The "Lazy" Teenager

Earlier this summer an op-ed titled “The Underchallenged ‘Lazy Teenager” appeared in the Wall Street Journal. Psychologist Adam Price focuses his piece on the “perennial despair of the ‘lazy’ or mysteriously and obstinately unmotivated” teenage boy. In his practice, Dr. Price sees young men whose parents are concerned about what he calls the “failure to launch” syndrome.

Their parents, fearing that their sons will never successfully launch into adulthood, have tried everything. They’ve begged, pleaded and bribed. But nothing seems to light the fire of motivation.

At Alpine Valley School we’ve observed the growth and development of many young people, so I’d like to bring some of our experience to bear on Dr. Price’s four instructions to parents. (The op-ed speaks of males only, but I think this is sound advice for young women too.)

  • Stop telling him how smart he is.

  • Stop doing the dishes for him.

  • Don’t let him off easy.

  • Don’t make him shine for you.


Stop telling him how smart he is

What? As parents shouldn’t we praise our children—and isn’t “being smart” a good thing to praise? In fact, Dr. Price suggests that “telling them how smart they are gives them an expectation that they must live up to. Being considered smart becomes their prized identity, one they are loath to lose by taking risks and failing.” At Alpine Valley School, intelligence is based on a much broader understanding of ability. We also prioritize self-evaluation and learning from mistakes. After all, failure is one of the best teachers, and who can judge better than you whether you’re “smart”?


Stop doing the dishes for him

According to Dr. Price, “Successful people tend to be those who are willing and able to do things that they really don’t want to do.” When parents do the dishes, for example, their kids may develop an attitude of “I am above all of that drudgery.” Alpine Valley School students have many, many opportunities to share in the “drudgery” of running a school. From mundane cleaning chores to administrative tasks, students dive in and help out in doing things that need to be done but aren’t so much fun.


Don’t let him off easy

At our school, everyone has the responsibility to follow the rules, to face the consequences of their actions, and to decide how to deal with things that don’t go the way they’d like. If someone’s rude to me, for example, I can file a Judicial Committee complaint, or I can address that person directly and say, “What you said to me yesterday hurt my feelings. Please don’t do that again.” If I think a rule is unfair or doesn’t make sense, I can start the process of changing that rule. Each person is expected to be respectful and responsible, to look out for the general welfare of the school. While Alpine Valley School offers a supportive community, no one here is “let off easy.”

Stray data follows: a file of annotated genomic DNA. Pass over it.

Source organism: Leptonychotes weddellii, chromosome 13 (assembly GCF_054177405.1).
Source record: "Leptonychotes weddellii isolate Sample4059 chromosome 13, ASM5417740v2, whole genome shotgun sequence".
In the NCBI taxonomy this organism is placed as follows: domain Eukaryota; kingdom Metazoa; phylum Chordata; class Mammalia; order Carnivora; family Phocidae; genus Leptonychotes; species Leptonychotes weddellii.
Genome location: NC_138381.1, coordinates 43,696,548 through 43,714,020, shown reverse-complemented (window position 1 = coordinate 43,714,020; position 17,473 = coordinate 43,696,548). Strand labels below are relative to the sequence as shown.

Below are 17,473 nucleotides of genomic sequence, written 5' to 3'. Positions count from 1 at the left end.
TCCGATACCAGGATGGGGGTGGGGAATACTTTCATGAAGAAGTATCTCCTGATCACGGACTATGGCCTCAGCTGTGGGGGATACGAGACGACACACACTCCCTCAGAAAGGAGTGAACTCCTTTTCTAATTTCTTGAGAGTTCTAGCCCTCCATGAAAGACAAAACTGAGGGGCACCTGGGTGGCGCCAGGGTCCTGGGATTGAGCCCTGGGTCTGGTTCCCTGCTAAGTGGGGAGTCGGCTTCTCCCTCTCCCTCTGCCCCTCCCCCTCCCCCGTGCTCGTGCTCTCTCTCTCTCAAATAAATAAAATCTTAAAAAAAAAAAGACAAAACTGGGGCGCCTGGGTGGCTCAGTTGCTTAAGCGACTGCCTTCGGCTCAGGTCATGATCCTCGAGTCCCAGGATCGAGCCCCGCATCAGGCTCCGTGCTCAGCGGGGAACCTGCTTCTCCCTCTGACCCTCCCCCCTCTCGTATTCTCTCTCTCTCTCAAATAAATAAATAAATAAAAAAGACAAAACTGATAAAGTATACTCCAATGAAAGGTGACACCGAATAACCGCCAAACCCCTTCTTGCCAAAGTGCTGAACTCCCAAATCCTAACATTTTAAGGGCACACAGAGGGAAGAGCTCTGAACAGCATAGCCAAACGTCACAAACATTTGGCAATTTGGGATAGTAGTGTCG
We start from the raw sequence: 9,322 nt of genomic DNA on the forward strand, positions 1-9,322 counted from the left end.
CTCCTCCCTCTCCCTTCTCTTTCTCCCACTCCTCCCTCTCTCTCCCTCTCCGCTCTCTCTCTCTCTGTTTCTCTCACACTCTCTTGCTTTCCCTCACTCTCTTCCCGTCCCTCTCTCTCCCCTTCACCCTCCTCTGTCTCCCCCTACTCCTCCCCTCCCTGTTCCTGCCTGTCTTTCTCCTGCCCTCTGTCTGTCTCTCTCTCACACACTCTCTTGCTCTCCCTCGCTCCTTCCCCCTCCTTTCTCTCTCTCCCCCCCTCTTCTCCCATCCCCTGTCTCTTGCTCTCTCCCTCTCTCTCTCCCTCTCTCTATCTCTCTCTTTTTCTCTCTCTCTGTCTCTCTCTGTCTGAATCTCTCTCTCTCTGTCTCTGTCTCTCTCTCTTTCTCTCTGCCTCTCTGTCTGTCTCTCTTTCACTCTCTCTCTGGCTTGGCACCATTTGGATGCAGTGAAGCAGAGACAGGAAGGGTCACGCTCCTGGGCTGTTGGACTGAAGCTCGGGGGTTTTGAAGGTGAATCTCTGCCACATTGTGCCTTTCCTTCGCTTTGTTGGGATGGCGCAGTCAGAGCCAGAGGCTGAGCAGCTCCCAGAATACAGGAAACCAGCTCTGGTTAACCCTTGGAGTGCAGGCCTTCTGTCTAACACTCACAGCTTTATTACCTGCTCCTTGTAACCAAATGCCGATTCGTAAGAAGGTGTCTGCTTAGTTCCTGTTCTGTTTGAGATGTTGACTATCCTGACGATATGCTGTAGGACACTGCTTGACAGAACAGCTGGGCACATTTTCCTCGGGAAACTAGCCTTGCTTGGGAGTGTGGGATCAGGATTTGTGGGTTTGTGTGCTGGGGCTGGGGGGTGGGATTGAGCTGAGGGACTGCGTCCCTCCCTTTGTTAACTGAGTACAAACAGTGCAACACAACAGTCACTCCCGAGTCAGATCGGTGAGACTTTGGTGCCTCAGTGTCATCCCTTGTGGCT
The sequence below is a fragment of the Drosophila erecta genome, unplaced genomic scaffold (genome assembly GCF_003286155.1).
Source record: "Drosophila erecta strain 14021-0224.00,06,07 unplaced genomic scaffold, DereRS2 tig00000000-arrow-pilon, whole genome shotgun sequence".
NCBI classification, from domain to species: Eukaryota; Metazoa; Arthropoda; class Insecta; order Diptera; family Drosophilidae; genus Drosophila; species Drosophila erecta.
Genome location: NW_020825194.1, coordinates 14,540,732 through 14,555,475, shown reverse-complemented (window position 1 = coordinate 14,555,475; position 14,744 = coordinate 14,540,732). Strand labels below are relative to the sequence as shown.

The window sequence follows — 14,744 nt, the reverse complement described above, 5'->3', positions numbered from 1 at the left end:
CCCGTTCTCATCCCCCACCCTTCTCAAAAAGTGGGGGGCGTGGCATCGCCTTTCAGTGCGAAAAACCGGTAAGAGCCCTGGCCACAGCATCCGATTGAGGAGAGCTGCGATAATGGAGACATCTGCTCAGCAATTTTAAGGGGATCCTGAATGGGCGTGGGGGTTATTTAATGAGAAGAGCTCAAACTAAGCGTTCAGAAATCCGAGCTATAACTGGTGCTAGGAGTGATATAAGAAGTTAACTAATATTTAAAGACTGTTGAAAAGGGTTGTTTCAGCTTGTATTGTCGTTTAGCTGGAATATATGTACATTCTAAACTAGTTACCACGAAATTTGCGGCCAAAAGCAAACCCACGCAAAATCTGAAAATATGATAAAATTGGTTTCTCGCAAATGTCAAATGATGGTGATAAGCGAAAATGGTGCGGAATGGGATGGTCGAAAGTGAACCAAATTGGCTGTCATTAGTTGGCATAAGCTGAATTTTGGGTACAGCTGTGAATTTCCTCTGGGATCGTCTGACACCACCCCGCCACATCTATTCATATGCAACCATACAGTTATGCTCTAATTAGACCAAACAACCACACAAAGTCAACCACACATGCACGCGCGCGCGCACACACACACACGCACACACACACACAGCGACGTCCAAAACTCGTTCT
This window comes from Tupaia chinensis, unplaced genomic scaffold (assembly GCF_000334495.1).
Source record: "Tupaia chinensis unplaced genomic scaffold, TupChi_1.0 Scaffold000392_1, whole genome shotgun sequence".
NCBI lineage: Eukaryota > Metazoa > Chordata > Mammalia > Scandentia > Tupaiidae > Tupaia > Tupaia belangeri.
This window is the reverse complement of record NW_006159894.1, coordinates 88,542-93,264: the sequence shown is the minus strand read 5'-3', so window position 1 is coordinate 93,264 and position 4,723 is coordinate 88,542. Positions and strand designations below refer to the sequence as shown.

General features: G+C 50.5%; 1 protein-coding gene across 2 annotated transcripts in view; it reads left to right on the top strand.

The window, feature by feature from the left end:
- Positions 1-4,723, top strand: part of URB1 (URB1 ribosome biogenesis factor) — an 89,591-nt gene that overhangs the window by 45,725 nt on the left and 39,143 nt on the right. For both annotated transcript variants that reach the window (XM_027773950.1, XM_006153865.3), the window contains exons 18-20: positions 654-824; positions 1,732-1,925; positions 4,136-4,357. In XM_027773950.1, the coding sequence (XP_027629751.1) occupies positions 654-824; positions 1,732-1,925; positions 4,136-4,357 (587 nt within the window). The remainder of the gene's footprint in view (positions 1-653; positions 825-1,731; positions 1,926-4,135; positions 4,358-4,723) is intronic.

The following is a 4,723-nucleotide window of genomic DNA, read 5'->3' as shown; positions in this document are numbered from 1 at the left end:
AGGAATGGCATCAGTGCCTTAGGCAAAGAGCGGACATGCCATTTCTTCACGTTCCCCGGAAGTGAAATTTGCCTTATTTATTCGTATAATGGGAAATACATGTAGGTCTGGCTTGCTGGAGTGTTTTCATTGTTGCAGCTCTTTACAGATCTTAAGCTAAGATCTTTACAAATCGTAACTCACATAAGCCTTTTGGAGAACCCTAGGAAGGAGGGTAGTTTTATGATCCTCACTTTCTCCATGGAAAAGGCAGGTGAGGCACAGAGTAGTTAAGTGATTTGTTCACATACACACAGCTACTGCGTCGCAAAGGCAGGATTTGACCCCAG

Don’t make him shine for you

Dr. Price ends his last instruction with this: “A college counselor I know likes to say that a good college is the one that fits your kid, not one whose name adds class to your car’s rear window.” This is a little touchy, as every parent’s heart swells with pride when their child does something noteworthy. The point is that we parents need to understand that if our kids do something completely different from what we did or what was expected of us, we can still feel pride. We as a school certainly take pride in our graduates and current students for the fantastic people they are—because they’re pursuing their own lives in a peaceful, responsible manner—not because they “shine for us.”

The “Lazy Teenager” is an interesting concept. While Dr. Price sees no cure, I think he’s right to speculate that it has something to do with a sense of autonomy. Step back for a minute and wonder with me: How is it that at just the time children naturally want to be more adultlike, they become lazy? I looked at a couple of dictionaries for context, and found roots for “lazy” that mean “weak” and “corrupt.” Could it be that these teens are displaying a natural reaction to excessive adult direction? Could it be that we as a society have had a hand in creating the Lazy Teenager? All the more reason to be glad that places like Alpine Valley School emphasize empowerment and responsibility.

Larry Welshon